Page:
Wine Ink: America’s list as Wine Spectator names top 100
UNDER THE INFLUENCE
K Syrah Walla Walla Valley Powerline Estate 2014
It has been quite a year for Washington winemaker Charles Smith, who sold a number of his successful bands in 2017 to mega wine giant Constellation for over $100 million. But he kept the K wines series of which this Syrah is a gem. Big and dark, it is a wonderful expression of the power of Washington syrah. It came in at #2 on the Spectator’s Top 100 List.
It may be America’s most important wine list.
Each year, Wine Spectator, the bimonthly bible of wine in America, puts together its “Top 100 Wines of the Year.” This November the publication released its picks for 2017, and any one of the wines selected would be welcome at my table.
When the Top 100 list was originally conceived in 1988, it was created to provide a service for readers to help them navigate their way through the wines of the world. Since then, however, the list has become a powerful force in the industry. Making the Top 100 can make an unknown brand both profitable and relevant.
While it may seem like a fun process — tasting and rating wines — it can be a long and laborious journey for those at the publication whose job it is to whittle the world’s wines down to the final 100. The tasting team starts with more than 5,000 wines that have scored 90 points or higher in 2017. These wines represent successful wineries, regions and vintages from around the world.
The goal is to provide a list featuring wines that are not only tasty, but provide great value, that can reasonably be found in wine shops and that have great stories behind them. Or, as they say at the Spectator, wines that bring “quality, value, availability and excitement” to the table. The wines are tasted blind and rated on a variety of criteria. Once the best wines are identified, they then undergo a thorough review so that the final rankings can be determined.
Looking at the Top 100 list, it is easy to get a world view of wine. From Australia (No. 48 Penley Cabernet Sauvignon Coonawarra) to Argentina (No. 27 Kaiken Malbec Mendoza Ultra Las Rocas), from Uruguay (No. 41 Bodega Garzón Tannat Uruguay Reserva) to South Africa (No. 49 Rust en Vrede Syrah Stellenbosch), the southern hemisphere is well represented on this year’s list.
France and Italy, as one would expect, dominate. France has both white (No. 3 Château Coutet Barsac) and red wines (No. 5 Château de St.-Cosme Gigondas) near the top of the tastings with the great names and regions (No. 62 Clos Fourtet St.-Emilion and No. 83 Domaine Faiveley Mercurey Clos des Myglands) sprinkled throughout. The highest rated Italian wine (No. 4 Casanova di Neri Brunello di Montalcino) is one that has been in the top position in the past. Spain also had a number of wines make the cut (No. 59 Bodegas Emilio Moro Tempranillo Ribera del Duero).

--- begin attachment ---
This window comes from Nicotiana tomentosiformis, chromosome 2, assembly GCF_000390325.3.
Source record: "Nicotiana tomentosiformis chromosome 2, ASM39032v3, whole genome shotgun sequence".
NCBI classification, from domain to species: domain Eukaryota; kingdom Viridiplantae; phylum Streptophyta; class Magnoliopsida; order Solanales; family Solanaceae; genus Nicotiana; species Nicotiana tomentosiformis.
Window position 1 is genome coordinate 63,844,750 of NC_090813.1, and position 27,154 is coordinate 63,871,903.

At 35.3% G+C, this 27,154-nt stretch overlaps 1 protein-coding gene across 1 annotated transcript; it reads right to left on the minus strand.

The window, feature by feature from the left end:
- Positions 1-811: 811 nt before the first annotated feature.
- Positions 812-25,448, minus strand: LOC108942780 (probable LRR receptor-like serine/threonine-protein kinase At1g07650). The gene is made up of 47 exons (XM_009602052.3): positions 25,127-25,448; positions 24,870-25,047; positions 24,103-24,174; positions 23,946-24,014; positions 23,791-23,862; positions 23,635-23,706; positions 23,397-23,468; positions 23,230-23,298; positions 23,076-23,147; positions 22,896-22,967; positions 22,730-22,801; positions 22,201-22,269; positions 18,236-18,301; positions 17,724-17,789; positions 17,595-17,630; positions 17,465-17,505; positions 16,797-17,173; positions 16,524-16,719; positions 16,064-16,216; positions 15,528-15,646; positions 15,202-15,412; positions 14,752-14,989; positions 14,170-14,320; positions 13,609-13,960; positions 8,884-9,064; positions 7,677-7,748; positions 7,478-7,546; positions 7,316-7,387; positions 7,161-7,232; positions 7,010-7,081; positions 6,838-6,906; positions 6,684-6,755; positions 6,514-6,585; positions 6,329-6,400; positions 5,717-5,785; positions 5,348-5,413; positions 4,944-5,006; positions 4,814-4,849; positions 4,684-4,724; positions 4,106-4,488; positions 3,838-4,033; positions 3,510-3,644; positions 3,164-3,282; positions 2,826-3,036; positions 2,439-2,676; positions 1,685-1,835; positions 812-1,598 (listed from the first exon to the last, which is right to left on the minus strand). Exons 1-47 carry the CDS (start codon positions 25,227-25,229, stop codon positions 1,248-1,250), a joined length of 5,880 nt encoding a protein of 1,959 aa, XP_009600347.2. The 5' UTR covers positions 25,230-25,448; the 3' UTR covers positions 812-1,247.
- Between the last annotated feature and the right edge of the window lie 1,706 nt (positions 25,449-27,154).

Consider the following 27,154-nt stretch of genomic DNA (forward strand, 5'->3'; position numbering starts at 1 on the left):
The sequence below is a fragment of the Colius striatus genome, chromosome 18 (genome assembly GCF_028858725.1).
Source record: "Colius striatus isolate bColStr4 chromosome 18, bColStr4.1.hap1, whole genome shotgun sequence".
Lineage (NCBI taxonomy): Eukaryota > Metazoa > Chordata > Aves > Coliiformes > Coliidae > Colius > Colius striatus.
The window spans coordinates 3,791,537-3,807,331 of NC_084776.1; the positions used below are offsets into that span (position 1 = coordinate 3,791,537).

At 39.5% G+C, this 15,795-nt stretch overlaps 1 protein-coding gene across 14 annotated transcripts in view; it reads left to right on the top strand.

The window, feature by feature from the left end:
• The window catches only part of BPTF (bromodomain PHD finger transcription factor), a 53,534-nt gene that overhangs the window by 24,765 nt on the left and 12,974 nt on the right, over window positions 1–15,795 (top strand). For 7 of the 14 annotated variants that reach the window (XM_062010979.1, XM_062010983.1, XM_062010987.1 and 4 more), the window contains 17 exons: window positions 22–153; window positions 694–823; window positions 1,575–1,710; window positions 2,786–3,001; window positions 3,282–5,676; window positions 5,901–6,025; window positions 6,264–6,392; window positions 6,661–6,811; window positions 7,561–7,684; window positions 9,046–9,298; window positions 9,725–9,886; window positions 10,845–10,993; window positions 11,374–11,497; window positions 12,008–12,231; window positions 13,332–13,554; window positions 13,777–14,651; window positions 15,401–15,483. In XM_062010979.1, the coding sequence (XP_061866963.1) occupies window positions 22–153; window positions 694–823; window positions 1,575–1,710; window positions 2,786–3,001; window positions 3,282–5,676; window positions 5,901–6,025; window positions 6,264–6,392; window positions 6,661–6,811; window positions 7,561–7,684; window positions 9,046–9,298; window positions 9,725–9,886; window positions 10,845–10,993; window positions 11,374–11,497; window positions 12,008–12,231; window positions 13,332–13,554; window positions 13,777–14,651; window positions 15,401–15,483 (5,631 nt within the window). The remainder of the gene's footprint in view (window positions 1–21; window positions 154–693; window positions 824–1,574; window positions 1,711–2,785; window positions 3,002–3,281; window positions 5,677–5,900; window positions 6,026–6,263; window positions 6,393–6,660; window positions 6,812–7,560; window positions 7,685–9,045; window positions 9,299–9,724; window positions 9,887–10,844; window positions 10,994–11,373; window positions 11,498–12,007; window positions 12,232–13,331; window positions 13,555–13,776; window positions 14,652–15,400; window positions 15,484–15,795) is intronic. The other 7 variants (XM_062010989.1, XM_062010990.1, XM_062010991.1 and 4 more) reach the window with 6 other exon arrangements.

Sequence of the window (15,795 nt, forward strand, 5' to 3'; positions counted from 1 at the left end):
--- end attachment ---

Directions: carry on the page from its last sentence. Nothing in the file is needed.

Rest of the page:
Domestic wines are largely from California (No. 16 Turley Zinfandel Paso Robles Ueberroth Vineyard), Oregon (No. 70 Lingua Franca Pinot Noir Eola-Amity Hills Tongue ‘N Cheek) and Washington (No. 13 Sixto Chardonnay Washington Uncovered). But a beauty from New York (No. 31 Forge Riesling Finger Lakes Classique) found its way onto the Top 100, as well.
While some may assume that a list like this would lean toward expensive wines, there are an impressive 24 bottles, nearly a quarter of those represented, that cost $20 or less. The least expensive wine on the list is a mere $12, a Matua Sauvignon Blanc from Marlborough New Zealand, which clocks in at No. 40. The most expensive wine, at $165, is from the Napa Valley, the 2014 Revana Cabernet Sauvignon, which is ranked 93rd and receives a score of 96.
Of course everyone wants to know the No. 1, and this year the Spectator selected a classic. The 2014 Duckhorn Merlot from the iconic Three Palms Vineyard took the top spot. Editor Kim Marcus’ note on the wine read:
“A powerful red, with concentrated flavors of red plum, cherry and boysenberry that are layered with plenty of rich spice and mineral accents. Touches of slate and cardamom make for a complex finish.”
And while the $98 wine is perhaps the greatest merlot ever produced in the Napa Valley, I think there may have been some sentimental reasons for the selection. Both the Wine Spectator and Duckhorn had their genesis in the bicentennial year of 1976.
Clearly there is a generational simpatico between the Spectator and the Duckhorn winery, both of which have evolved over the past four decades to positions of prominence in the world of wine. Bravo to both for great work in wine.
The entire list can be found online, but the best way to experience it is to get a copy of the Dec. 31 edition of Wine Spectator, which goes on sale this week.
And don’t forget to get a bottle of wine to sip while you read it.
Kelly J. Hayes lives in the soon-to-be-designated appellation of Old Snowmass. He can be reached at firstname.lastname@example.org.
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